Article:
Of course, it wasn't the first series to have outlandish ideas in it, but while there had been plenty of science-fiction and fantasy tales before, both on the screen and also on radio, there was a key difference as to how these tales were now being told. These just weren’t stories about astronauts landing on far-off worlds and being chased around by bug-eyed-monsters or Ming the Merciless, these were more about the human condition, how we respond to the unknown. All the leading protagonists are resolutely average Joes, no different to the vast majority of those who were watching, and by presenting them with characters like themselves Serling was inviting his viewers to literally place themselves in the frame and imagine themselves going through those same experiences, making the series a much more visceral experience than just watching men in space suits chatting to robots. The fact that the world in which they live might be as unpredictable as the one they saw on screen was no doubt a pleasantly unsettling one, and a world away from watching Flash Gordon's latest romps.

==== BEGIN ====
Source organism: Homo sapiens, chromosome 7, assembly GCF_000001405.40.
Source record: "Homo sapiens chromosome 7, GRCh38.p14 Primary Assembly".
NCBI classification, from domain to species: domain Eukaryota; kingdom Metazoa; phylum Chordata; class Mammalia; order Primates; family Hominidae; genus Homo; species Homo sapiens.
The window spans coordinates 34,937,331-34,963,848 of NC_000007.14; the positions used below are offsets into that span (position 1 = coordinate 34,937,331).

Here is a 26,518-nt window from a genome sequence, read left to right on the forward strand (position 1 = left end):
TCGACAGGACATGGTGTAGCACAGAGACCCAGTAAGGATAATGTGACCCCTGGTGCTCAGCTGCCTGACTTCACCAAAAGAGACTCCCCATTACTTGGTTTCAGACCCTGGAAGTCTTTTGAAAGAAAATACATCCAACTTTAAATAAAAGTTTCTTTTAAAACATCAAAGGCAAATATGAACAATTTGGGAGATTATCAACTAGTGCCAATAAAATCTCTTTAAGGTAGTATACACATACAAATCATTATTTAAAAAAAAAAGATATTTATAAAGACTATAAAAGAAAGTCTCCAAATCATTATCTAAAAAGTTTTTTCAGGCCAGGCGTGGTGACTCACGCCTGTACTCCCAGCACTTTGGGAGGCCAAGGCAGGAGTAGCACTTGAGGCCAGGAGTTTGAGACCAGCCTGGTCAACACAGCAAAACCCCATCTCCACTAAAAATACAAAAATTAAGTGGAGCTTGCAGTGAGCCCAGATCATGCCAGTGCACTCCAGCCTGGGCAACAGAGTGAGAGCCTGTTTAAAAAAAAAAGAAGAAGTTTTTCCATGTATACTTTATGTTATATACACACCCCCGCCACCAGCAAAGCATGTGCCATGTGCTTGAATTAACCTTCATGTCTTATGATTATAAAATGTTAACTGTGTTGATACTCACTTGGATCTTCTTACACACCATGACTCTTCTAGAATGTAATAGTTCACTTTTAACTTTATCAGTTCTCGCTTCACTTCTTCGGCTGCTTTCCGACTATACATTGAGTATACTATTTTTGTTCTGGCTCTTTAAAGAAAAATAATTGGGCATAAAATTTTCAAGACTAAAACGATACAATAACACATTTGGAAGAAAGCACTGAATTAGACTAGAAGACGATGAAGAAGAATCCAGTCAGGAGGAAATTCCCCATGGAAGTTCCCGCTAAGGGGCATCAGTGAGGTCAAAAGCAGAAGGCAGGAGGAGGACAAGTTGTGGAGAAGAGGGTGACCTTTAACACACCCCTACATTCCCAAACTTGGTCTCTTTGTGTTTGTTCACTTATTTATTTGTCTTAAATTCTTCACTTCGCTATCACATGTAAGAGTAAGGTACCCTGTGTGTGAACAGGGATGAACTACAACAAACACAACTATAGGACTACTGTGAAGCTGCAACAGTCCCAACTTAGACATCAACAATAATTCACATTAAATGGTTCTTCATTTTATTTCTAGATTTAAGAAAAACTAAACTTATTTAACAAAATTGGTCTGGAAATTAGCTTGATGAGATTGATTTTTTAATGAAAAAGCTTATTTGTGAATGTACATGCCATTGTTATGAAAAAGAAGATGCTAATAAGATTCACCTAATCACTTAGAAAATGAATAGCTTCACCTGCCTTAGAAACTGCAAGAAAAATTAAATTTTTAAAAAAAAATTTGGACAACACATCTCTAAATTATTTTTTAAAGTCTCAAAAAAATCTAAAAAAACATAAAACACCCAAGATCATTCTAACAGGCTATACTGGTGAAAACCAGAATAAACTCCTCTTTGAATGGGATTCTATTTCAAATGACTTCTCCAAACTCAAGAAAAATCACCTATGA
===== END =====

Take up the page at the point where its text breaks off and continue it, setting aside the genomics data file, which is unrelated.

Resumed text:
Open your eyes, awaken your imagination, look around yourself, and anything is possible is the literal message Serling is sending out. Don’t be an office drone all your life, think outside the box and embrace life. This is something that he, himself, did through his writing, Mrs Serling’s boy certainly having what some used to describe as “an over-active imagination.” Although there are stories by other people, including luminaries such as Richard Matheson, Serling did the lion’s share of the writing himself, a veritable spring of intriguing concepts and amusing what-ifs? Hollywood could live off the high-concept hooks of these episodes for decades and you can almost hear Serling chuckling as he thought them up: What would happen if someone called Cut! and you found your life was just a television play? What about a history teacher who has lived for thousands of years? What if you could literally go back and relive your childhood? Many of the episodes you’ll see here are now almost clichés, the concepts behind them so familiar, but this is the series from which the majority of them came. For a series with so many episodes – there are thirty-six episodes in this first season alone – there is also little repetition, the only idea that crops up several times being that of a character making a Faustian pact with the devil (often called something like Mr Fate or Mr Demon). Other than those, each story is totally fresh, with very similarity between them.